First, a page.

Everyone who has spoken to me in the last two years knows how much the Laureate secretary, Lois Beeson, did for The Home Library, how committed and professional she was, and how much I admired her patience, her tact, her determination and, especially towards the end, her sheer grace. Her untimely death this year was such a sadness. So many have lost a good friend in Lois. My own debt to her over the past two years has been incalculable.

There have been several delightful spin-offs from our work this year, including a brand new rollicking system of interleaving popular picture books with transparent brailled text pages for sharing with seriously visually-impaired and blind children, and in families with visually impaired and blind family members. Having been set up, this scheme will now continue to run on apace without us, drawing blind and seriously visually-impaired children into the ambit of the Home Library. I'm immensely grateful to everyone who shared their experience in this field, especially to Marion Ripley of ClearVision who had the skills necessary to organise everything (again, with unstinting help from Lois), and to Jackie Wilson, Philip Pullman, Terry Pratchett and J.K. Rowling who had the generosity to put their hands in their pockets promptly when asked, to help me fund it. Thanks, too, to all the publishers who continue to provide books at cost as this scheme too, rolls along into the future, and to all the long-term prisoners I met at Gartree and Long Lartin who continue to braille any requested picture book in their prison workshops.

Another sincere thank you to the architect Angus Forsyth, who designed and made (at cost, the saint!) the first Tactile Wall - a construction of fascinating tactile panels - for the blind and seriously visually-impaired children of Linden Lodge School in London. I truly hope it will turn out to be the first of many, even if I can't impose on Angus again for each and every one of them.

I want to give the warmest of thanks to the DCMS, who have been so very generous and supportive - especially Annabel Jones and Mark Mason, both of whom could instantly see the value of the Home Library scheme, in particular for those of our children who live in less privileged areas.

Thanks, too, to the print media, who have done me and the scheme proud throughout. I remain deeply disturbed and depressed by the low levels of commitment of other media, especially television, to the vitally important matter of children's reading. Television's persistent emphasis on 'celebrity', and their pathological fear of 'talking heads' for the young, seem to me seriously to impair the quality of content of those comparatively few moments that they do actually choose to devote to books. Television producers, of all people, most need reminding that the book is infinitely more important (and, one would hope, more interesting) than the author, and that, given the chance, children are interested in what they read, not simply in the person who wrote it.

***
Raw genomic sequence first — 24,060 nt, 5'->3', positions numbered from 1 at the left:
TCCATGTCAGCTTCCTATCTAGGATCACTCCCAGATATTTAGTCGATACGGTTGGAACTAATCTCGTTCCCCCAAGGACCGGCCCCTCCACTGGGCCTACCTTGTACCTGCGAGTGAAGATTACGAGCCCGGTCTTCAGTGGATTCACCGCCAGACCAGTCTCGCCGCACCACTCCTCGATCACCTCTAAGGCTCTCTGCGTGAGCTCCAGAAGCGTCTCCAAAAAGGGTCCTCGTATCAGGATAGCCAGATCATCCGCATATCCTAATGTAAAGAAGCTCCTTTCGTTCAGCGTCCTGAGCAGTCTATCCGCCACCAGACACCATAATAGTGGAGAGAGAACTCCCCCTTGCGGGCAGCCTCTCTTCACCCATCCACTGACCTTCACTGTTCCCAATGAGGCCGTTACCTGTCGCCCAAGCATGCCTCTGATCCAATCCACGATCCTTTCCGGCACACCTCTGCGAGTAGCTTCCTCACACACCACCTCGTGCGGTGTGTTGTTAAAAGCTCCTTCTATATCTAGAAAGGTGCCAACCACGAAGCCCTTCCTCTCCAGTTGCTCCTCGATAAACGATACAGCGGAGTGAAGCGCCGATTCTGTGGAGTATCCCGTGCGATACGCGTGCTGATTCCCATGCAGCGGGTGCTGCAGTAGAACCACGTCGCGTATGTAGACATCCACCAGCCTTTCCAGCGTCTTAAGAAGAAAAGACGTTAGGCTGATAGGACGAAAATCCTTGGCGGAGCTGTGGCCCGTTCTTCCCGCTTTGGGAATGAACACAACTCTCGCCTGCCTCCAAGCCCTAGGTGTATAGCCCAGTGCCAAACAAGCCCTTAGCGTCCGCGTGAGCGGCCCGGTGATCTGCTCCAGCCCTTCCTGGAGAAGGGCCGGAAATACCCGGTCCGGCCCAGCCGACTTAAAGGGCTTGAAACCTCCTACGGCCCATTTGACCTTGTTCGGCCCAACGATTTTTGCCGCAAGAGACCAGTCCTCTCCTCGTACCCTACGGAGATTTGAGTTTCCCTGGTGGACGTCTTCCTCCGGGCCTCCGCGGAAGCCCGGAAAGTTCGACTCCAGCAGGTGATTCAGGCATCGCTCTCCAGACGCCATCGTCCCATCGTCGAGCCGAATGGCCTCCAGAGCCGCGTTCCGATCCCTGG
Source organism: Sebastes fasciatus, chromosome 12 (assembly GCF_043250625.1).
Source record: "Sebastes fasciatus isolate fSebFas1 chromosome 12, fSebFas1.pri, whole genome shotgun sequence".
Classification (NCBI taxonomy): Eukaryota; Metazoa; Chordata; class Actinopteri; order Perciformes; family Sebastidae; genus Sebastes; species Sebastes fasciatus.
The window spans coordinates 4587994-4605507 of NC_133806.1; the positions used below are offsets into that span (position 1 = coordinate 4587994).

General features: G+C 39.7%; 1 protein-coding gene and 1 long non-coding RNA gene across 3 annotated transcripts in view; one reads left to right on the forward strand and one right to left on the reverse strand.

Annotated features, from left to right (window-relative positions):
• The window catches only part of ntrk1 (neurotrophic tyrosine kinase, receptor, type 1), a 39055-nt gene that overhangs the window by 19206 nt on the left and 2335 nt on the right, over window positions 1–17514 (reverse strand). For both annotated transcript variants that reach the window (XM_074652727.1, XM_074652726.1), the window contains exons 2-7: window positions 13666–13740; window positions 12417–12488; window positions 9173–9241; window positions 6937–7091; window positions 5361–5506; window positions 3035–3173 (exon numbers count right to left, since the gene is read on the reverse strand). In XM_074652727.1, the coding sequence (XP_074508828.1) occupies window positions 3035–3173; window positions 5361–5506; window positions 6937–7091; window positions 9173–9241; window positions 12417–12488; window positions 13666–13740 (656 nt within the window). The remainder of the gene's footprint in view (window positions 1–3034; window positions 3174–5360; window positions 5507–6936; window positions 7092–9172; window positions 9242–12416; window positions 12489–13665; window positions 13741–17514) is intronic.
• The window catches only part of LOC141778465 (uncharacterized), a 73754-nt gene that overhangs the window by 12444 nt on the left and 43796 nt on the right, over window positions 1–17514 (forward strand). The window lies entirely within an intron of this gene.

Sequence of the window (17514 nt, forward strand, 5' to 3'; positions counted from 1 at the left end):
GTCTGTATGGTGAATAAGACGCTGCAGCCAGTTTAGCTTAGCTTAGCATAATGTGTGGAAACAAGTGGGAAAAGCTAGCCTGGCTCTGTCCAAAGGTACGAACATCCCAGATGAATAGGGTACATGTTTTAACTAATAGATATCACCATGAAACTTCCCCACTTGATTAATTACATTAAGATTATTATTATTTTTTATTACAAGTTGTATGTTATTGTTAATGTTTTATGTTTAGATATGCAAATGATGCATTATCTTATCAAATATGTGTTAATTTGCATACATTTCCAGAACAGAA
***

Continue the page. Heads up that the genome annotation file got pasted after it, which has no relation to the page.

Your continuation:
I'm thanking everyone I can here, but clearly I can't fit in everyone who has been a real help and a support to me through the last two years. But you all know who you are. And thank you all so very much.


The role of Children's Laureate, which has a bursary of (currently) £15,000, is awarded once every two years to an eminent writer or illustrator of children's books, to celebrate outstanding achievement in their field. The appointment of a Children's Laureate acknowledges the importance of exceptional children's authors in creating the readers of tomorrow. The Laureateship was the original idea of the award-winning children's novelist Michael Morpurgo, himself Anne's successor as Laureate. Former Poet Laureate, Ted Hughes, was the patron and close supporter of the award until his death in October 1998.

ore information about the Children's Laureate is available on their web site www.childrenslaureate.org.uk. There is also a web site for the My Home Library project, and here, on this web site, you can read more from Anne about it.